• Aug 14, 20112:46 am
        by BandWagonerPaysTheDues

        Reply

        Overall, some great and well written insights.  Thank you for that.  Still one slight bone to pick, though.

        “My only point with this column was that Rodman’s persona gets misinterpreted a lot. It wasn’t something he created to make himself into a bigger star. It was organic, legitimately sprouting out of pain, angst, unhappiness, etc.”

        I guess I’d add some words to the list of reasons his wild persona sprouted, like that he was financially secure for the first time in his families American existence and he felt a sense of freedom that most people will never know.  Once you realize that you can paint your head pink and people will still open doors for you and pay for your entire dinner party, you have tapped into some pretty liberating energy. I can see how the fact that he started embracing this wild and crazy side in his mid 20′s and not when he was thirteen supports the idea that it was more of an emotional outlet kind of thing.  What I’m saying is, you may be totally correct, but I hope that you’re not and it’s just that he started hanging out with some really artsy cats and felt liberated enough and secure enough with his talents and finances to just let it all hang out. Literally.  

        Hey, it’s possible that Detroit is what changed him.  After all, it’s the home of Parliament/Funkadelic.  And that is a good thing.  Always.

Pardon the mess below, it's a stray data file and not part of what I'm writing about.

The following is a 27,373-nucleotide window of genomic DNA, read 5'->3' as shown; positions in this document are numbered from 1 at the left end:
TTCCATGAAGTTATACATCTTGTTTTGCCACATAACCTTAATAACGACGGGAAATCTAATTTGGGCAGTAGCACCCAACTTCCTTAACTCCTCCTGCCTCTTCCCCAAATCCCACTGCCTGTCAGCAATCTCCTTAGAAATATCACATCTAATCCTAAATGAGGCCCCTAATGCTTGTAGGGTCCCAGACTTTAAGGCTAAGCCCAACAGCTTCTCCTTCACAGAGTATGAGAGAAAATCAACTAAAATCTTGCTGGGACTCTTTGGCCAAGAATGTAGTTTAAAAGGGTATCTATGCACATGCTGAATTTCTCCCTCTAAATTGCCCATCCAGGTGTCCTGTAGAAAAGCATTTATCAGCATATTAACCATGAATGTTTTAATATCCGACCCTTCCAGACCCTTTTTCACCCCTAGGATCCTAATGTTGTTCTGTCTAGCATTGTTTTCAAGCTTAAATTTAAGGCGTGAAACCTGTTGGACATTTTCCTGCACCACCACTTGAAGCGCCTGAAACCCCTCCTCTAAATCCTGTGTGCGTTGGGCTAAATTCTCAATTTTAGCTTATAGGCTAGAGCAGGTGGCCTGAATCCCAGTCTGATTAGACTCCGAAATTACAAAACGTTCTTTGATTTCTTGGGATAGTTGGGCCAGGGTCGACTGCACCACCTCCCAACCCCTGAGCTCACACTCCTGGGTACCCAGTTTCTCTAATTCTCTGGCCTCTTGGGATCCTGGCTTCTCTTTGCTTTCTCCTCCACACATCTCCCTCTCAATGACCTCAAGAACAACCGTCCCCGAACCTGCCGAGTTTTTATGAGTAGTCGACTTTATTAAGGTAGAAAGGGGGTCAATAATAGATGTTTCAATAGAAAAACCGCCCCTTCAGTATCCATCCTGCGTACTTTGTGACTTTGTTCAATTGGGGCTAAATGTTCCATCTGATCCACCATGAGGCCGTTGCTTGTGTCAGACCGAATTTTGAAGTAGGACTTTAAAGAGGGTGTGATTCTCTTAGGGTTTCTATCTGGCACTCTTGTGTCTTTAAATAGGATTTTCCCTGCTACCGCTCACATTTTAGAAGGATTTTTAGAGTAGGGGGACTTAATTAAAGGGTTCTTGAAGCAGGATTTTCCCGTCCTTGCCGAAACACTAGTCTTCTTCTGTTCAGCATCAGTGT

• Aug 16, 20111:49 am
          by dave

          Reply

          well, bootsy and catfish collins are from detroit, but most of pfunk is from and began in plainfield.nj

  • Aug 13, 20115:34 pm
    by Rodman4Life

    Reply

    Patrick,

    Great article.  Way back, over the fence, upper deck, long gone!  Bravo

  • Aug 13, 20117:29 pm
    by nana

    Reply

    your speech brought me to tears, loved every minute that I watched you play, wish there were more days like those, Dennis Rodman you have earned your place in hall of fame, wish you the best always, your children are beautiful and your wife too. God bless You.

  • Aug 13, 20118:54 pm
    by Ryan

    Reply

    Making Oakland University look even better Hayes, Solid job.

  • Aug 13, 20119:30 pm
    by William

    Reply

    I have trawled the web and read a lot of articles on thus topi and this is undoubtably the best article written. Excellent stuff!

  • Aug 13, 201110:28 pm
    by gmehl1977

    Reply

    http://www.youtube.com/watch?v=htRsHwtsWic

    I love this clip so much. The look on Brickowski’s face is priceless. If Rodman ever appears on ‘This is your life’ then Brickowski definitely must make an appearance.

  • Aug 15, 20112:42 pm
    by brgulker

    Reply

    Great piece, PH.